Reel Adjustment Tricks That Actually Make A Difference!

Wonder why you can't skip, flip, or make long casts? Learn how good fishermen are actually adjusting their reels. Matt explains the "traditional" method of reel adjustment but follows it up with real tips on how he tunes his reels so he can cast farther and fish cover more effectively. 

Why do the pros cast so effectively? Why can they skip and flip into tight spots but when you try you get backlash after backlash? Some of it is time on the water but some of it is reel adjustment. If you loosen everything up and learn to control the spool with your thumb you will become a much more effective fisherman. 

Gear Shown in this video...
Shimano Zodias MH Casting Rod:
Shimano Citica Reel:

Shimano 6'10" Medium Expride:
Shimano Chronarch MGL:

Matt's Favorite Braided Line:
Matt's Favorite Leader Material:

Shimano Tranx 300 Reel Review

Shimano just released the Tranx 300 and 400 as new additions to their casting reel line up for fresh and saltwater applications. If you've been looking for a super strong reel to throw swimbaits, big baits, A-rigs, Crankbaits, or cross over into inshore fishing, this might just be the reel for you!

The Tranx 300 fits the big bait niche perfectly for us. We found that it paired very well with our swimbait rods and worked equally well with big softbaits and hardbaits alike.

The addition of a high speed version (7.6:1 Gear Ratio) is another awesome upgrade from previous offerings into this category. With a high speed option the effectiveness of reactive fishing with glidebaits, wakebaits, and other fast moving baits is very high. If you're in the market for a big bait, high power, or offshore reel be sure and check out the new Tranx casting reel by Shimano.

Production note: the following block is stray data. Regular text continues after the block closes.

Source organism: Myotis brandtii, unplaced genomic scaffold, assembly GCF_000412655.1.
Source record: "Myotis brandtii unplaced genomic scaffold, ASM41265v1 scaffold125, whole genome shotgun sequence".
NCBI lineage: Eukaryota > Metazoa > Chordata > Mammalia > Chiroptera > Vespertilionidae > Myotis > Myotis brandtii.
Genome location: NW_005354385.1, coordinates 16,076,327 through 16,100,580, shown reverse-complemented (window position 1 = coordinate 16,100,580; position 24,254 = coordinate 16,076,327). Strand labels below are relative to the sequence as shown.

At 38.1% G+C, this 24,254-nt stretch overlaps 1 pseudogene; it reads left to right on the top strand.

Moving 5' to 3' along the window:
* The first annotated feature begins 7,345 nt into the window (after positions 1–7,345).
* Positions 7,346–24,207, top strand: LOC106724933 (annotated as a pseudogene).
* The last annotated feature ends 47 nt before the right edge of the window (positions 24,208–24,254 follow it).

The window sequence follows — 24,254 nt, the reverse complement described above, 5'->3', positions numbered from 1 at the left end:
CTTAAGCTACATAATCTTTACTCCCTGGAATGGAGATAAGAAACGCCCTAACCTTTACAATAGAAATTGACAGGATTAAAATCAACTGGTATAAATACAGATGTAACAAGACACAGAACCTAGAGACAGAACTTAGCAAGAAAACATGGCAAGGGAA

See the gear here...

Tranx Reel :
Matching Rods:

Baits We've successfully used with this reel...

Huddleston Swimbait:
Osprey Swimbait:
10XD Crankbait:
Lucky Craft Magnum Crankbait:
River2Sea S-Waver:
Gan Craft Magnum Glidebait:

Best Fishing Rods for New Anglers

Its crazy how many brands, lengths, and types of rods are on the market! Tim helps make sense of it all by recommending the 3 rods that you need as a new angler. Forget all the hype and marketing, these will get you through 99% of the techniques we use in bass fishing. 

As a beginning fisherman you want to purchase the best equipment you can within your budget. These are fishing rods you're going to use for a very long time. However, you do not want to exceed your budget so we recommend spending more on the fishing rod than the fishing reel. With that in mind we aren't recommending any high end reels with this video. 

Tim's Recommended Rods Based on Your Budget...

7' Medium Spinning Rod:

Low $$$- Shimano Sellus
Mid $$$- Dobyns Fury
High $$$- G Loomis NRX

7' Medium Baitcasting Rod:

Low $$$- Shimano Sellus
Mid $$$- Shimano Clarus
High $$$- Dobyns Champ Extreme

7'-7'2" Medium Heavy Baitcasting Rod: 

Low $$$- Shimano Sellus
Mid $$$- Dobyns Fury
High $$$- Shimano Zodias